Lawsuit Alleges ParaGard IUD Propensity to Fracture, Break Makes Birth Control Implant “Defective and Dangerous”
Manufacturers of the ParaGard birth control implant face a new lawsuit alleging the intrauterine devices (IUD) has a propensity to fracture and break when it is removed, making it unreasonably dangerous and defective for women looking for a reversible form of contraception.
The complaint (PDF) was filed by Linzi Gibson in the U.S. District Court for the District of Kansas, but was transferred this week to the Northern District of Georgia, where it will be centralized with dozens of similar complaints brought against Teva Pharmaceuticals and other defendants over Paragard IUD fractures during removal.
Gibson indicates in the complaint she was implanted with a Paragard IUD in 2010. The implant is a T-shaped device intended to provide long-acting birth control for up to 10 years. While it is marketed as safe and reversible, allowing women to become pregnant in the future, Gibson experienced painful and permanent injuries when her doctors attempted to retrieve the device last year and found that it had migrated out of position.
“Plaintiff’s healthcare provider attempted to remove the ParaGard IUD as instructed by the Teva Defendants, by grasping the ParaGard IUD by the forceps and pulling gently,” the lawsuit notes. “Despite following the instructions provided by the Teva Defendants, only a portion of the ParaGard IUD was retrieved with one arm missing.”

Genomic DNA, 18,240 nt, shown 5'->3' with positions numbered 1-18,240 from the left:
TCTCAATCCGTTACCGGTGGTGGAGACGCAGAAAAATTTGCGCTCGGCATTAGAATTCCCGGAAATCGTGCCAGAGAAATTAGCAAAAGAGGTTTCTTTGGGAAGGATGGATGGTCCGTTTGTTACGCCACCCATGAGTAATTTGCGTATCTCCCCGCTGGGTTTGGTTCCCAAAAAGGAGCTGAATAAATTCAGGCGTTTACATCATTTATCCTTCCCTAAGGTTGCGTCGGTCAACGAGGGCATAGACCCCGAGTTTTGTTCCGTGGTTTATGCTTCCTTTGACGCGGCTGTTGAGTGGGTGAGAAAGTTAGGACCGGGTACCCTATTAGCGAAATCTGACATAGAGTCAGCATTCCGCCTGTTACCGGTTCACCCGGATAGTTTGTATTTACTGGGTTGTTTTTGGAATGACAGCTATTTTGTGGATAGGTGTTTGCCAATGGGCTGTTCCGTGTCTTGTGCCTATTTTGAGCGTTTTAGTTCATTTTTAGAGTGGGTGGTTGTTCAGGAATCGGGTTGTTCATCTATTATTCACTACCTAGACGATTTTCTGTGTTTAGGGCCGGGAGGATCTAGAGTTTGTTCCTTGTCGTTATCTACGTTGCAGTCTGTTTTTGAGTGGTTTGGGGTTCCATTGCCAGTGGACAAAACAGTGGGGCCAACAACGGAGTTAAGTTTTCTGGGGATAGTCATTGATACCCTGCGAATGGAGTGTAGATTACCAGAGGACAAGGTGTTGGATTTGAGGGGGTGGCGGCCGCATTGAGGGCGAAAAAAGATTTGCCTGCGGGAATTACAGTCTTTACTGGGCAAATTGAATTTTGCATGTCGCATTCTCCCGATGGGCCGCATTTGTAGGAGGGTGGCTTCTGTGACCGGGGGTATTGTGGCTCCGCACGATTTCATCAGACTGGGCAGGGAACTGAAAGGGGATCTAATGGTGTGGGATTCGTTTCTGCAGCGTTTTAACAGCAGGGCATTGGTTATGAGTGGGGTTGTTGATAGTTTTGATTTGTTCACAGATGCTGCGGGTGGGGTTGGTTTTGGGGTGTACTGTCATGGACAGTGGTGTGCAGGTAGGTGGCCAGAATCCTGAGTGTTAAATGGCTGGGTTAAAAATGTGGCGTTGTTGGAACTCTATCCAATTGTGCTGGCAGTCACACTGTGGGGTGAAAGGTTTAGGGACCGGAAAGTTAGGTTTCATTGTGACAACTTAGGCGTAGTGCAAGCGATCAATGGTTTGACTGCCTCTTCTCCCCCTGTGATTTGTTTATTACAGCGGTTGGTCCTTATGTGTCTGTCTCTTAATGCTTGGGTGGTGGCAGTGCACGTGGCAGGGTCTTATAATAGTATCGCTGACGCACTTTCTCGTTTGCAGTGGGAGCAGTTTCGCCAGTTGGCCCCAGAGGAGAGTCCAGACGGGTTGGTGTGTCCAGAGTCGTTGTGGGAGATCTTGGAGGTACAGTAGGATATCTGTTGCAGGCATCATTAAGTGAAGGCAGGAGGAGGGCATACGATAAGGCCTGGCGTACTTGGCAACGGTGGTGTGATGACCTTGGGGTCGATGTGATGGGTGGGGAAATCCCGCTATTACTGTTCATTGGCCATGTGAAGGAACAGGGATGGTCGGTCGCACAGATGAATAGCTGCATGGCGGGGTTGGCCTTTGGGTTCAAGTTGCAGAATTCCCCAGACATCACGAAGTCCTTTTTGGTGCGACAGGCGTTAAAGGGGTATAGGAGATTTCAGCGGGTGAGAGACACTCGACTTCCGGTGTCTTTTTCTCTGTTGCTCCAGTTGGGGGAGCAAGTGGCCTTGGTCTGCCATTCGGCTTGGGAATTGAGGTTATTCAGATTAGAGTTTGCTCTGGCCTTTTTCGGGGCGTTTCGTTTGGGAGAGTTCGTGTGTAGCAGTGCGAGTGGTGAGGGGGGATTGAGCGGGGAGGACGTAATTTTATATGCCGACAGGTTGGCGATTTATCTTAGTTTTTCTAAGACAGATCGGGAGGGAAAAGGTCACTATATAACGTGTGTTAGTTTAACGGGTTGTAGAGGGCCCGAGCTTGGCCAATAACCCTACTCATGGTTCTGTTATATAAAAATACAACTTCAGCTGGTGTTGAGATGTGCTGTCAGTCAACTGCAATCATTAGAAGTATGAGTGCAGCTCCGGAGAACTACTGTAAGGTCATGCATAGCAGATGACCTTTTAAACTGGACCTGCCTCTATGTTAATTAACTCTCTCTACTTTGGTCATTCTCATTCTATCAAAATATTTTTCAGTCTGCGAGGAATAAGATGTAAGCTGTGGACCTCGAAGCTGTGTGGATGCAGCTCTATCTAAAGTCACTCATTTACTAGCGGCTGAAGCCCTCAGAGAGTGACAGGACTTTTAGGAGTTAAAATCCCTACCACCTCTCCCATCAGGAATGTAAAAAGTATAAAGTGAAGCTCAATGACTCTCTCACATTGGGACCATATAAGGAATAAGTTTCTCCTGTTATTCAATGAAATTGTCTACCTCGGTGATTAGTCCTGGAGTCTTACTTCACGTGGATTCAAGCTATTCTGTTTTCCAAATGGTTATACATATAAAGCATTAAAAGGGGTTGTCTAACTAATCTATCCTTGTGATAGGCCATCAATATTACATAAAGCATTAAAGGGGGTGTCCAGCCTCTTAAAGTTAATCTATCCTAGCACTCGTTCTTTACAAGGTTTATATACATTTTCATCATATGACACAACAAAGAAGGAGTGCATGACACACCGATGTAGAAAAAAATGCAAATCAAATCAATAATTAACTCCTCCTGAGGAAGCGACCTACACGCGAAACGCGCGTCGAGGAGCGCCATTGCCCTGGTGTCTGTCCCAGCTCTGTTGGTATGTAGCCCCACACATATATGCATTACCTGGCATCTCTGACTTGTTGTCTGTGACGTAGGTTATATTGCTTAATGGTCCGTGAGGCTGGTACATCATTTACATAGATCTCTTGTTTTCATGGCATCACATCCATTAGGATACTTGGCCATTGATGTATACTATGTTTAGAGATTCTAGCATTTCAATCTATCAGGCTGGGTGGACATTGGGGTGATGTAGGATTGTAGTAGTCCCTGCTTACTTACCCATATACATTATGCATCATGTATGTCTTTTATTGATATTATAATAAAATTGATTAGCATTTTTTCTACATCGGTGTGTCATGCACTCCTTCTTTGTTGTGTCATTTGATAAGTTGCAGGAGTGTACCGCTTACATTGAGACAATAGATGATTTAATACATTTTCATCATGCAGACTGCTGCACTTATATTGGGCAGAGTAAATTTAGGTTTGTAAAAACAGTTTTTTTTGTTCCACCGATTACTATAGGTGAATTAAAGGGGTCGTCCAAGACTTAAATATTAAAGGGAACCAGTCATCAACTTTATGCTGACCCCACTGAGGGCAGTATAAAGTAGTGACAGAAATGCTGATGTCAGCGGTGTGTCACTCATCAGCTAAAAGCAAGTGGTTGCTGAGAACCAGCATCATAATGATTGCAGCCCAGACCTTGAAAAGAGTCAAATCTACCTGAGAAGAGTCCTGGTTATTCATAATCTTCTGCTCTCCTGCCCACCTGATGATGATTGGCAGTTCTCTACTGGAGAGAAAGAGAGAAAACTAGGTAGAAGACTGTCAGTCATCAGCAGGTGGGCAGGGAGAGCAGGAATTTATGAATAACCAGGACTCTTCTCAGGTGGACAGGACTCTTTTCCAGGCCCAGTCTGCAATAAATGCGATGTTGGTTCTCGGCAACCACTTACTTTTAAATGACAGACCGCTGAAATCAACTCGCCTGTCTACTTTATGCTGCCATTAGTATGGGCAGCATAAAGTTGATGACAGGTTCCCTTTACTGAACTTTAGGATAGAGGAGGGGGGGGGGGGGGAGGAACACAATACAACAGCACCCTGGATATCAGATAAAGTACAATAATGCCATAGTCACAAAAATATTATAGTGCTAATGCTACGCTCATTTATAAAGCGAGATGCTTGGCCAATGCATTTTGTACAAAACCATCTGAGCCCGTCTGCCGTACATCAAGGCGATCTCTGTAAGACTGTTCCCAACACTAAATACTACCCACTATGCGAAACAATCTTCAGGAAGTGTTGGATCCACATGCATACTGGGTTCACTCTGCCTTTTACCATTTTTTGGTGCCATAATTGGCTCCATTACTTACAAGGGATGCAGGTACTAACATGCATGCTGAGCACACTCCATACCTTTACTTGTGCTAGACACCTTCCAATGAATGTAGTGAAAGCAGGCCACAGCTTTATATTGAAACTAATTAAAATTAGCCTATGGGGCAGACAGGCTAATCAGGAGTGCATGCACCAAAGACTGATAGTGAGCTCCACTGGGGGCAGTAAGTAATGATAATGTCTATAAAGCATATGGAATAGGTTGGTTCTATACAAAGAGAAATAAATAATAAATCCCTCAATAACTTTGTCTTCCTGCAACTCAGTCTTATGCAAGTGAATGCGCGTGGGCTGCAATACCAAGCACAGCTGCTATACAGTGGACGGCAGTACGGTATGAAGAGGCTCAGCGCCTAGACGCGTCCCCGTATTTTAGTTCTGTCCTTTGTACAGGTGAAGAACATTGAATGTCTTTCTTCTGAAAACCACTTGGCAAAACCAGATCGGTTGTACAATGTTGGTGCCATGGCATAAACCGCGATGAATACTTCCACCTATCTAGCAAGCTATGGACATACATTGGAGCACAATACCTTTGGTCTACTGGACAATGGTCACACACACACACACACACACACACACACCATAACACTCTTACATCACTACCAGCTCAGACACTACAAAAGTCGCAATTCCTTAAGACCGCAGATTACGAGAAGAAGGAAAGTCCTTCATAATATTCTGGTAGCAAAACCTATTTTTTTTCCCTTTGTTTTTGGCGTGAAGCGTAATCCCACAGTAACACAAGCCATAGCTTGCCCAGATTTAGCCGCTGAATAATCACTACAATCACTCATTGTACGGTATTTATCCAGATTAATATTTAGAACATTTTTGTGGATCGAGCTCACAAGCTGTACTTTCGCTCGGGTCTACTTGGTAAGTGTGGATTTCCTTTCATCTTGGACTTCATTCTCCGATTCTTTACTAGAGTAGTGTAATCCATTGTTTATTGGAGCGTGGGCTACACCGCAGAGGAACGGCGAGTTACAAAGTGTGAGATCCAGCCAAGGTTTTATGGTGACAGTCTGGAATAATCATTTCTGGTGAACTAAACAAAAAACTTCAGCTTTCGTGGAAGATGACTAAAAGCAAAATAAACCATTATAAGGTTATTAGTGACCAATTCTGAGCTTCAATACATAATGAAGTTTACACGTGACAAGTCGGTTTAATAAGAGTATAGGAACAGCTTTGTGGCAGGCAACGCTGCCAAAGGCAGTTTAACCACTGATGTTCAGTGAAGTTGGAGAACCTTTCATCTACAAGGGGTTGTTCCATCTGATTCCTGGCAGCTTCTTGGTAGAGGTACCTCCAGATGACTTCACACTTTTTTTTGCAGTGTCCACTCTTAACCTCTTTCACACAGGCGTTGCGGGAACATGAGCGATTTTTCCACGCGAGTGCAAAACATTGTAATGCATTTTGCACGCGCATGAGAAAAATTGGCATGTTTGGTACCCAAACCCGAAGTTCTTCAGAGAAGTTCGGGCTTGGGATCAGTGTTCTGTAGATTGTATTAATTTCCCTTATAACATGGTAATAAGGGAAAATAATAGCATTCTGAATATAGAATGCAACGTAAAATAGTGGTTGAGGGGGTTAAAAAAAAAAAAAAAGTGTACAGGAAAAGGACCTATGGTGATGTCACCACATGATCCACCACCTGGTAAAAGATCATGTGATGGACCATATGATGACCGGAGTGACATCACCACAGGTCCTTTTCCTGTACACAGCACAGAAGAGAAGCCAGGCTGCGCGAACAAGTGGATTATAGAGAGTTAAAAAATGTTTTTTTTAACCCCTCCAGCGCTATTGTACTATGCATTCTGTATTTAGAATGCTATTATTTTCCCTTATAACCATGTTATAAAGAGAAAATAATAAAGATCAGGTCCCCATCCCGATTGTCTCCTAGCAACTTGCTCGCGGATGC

According to allegations raised in the complaint, defective design and manufacturing problems make the Paragard IUD prone to fail and break during removal, often resulting in the need for women to undergo additional surgeries or procedures to remove fragments, or a total hysterectomy that impacts their ability to have children in the future.
Given similar questions of fact and law raised in lawsuits over the Paragard IUD filed throughout the federal court system, the U.S. Judicial Panel on Multidistrict Litigation (JPML) determined last month that the cases will all be centralized before U.S. District Judge Leigh Martin May in the Northern District of Georgia, for coordinated discovery and pretrial proceedings.
As part of the management of the litigation, it is expected Judge May will establish a “bellwether” process, where a small group of representative claims will be prepared for early trial dates to help gauge how juries may respond to certain evidence and testimony that will be presented throughout other cases.
While the outcome for these early trials would not be binding on other plaintiffs, they may facilitate ParaGard IUD settlements. which would avoid the need for dozens, or possibly hundreds, of additional trials to be scheduled throughout the federal court system.
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